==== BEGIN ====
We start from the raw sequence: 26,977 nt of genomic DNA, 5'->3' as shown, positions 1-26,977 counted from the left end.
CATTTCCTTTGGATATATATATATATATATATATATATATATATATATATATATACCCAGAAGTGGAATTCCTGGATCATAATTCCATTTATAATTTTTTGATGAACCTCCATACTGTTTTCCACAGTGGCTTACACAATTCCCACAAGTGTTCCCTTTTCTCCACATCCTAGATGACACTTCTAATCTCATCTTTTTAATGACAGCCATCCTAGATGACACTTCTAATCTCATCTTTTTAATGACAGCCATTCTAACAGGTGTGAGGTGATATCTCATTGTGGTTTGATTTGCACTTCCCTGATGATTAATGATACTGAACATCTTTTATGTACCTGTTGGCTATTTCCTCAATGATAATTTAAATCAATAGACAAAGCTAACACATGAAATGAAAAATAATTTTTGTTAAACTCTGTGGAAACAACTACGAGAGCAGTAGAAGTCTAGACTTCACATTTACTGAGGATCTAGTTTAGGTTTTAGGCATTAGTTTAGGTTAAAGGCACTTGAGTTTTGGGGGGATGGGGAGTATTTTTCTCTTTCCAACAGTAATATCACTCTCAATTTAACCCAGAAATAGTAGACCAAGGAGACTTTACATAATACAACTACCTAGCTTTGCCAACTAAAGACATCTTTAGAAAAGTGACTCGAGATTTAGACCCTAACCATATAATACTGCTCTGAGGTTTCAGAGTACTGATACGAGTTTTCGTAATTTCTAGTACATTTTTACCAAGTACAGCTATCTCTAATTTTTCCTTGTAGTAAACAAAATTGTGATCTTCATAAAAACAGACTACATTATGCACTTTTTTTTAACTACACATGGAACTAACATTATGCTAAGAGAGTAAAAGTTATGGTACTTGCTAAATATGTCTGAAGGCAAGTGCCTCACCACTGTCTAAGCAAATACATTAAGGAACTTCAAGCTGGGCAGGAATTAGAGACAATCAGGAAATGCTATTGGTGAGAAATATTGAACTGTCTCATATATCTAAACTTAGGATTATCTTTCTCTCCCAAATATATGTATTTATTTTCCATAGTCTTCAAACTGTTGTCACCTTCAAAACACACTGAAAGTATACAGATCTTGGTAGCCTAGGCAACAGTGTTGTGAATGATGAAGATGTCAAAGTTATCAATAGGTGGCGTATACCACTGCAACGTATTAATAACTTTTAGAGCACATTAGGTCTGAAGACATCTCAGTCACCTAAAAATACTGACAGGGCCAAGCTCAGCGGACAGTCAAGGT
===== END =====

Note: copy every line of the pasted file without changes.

We start from the raw sequence: 26,977 nt of genomic DNA, 5'->3' as shown, positions 1-26,977 counted from the left end.
CATTTCCTTTGGATATATATATATATATATATATATATATATATATATATATATACCCAGAAGTGGAATTCCTGGATCATAATTCCATTTATAATTTTTTGATGAACCTCCATACTGTTTTCCACAGTGGCTTACACAATTCCCACAAGTGTTCCCTTTTCTCCACATCCTAGATGACACTTCTAATCTCATCTTTTTAATGACAGCCATCCTAGATGACACTTCTAATCTCATCTTTTTAATGACAGCCATTCTAACAGGTGTGAGGTGATATCTCATTGTGGTTTGATTTGCACTTCCCTGATGATTAATGATACTGAACATCTTTTATGTACCTGTTGGCTATTTCCTCAATGATAATTTAAATCAATAGACAAAGCTAACACATGAAATGAAAAATAATTTTTGTTAAACTCTGTGGAAACAACTACGAGAGCAGTAGAAGTCTAGACTTCACATTTACTGAGGATCTAGTTTAGGTTTTAGGCATTAGTTTAGGTTAAAGGCACTTGAGTTTTGGGGGGATGGGGAGTATTTTTCTCTTTCCAACAGTAATATCACTCTCAATTTAACCCAGAAATAGTAGACCAAGGAGACTTTACATAATACAACTACCTAGCTTTGCCAACTAAAGACATCTTTAGAAAAGTGACTCGAGATTTAGACCCTAACCATATAATACTGCTCTGAGGTTTCAGAGTACTGATACGAGTTTTCGTAATTTCTAGTACATTTTTACCAAGTACAGCTATCTCTAATTTTTCCTTGTAGTAAACAAAATTGTGATCTTCATAAAAACAGACTACATTATGCACTTTTTTTTAACTACACATGGAACTAACATTATGCTAAGAGAGTAAAAGTTATGGTACTTGCTAAATATGTCTGAAGGCAAGTGCCTCACCACTGTCTAAGCAAATACATTAAGGAACTTCAAGCTGGGCAGGAATTAGAGACAATCAGGAAATGCTATTGGTGAGAAATATTGAACTGTCTCATATATCTAAACTTAGGATTATCTTTCTCTCCCAAATATATGTATTTATTTTCCATAGTCTTCAAACTGTTGTCACCTTCAAAACACACTGAAAGTATACAGATCTTGGTAGCCTAGGCAACAGTGTTGTGAATGATGAAGATGTCAAAGTTATCAATAGGTGGCGTATACCACTGCAACGTATTAATAACTTTTAGAGCACATTAGGTCTGAAGACATCTCAGTCACCTAAAAATACTGACAGGGCCAAGCTCAGCGGACAGTCAAGGT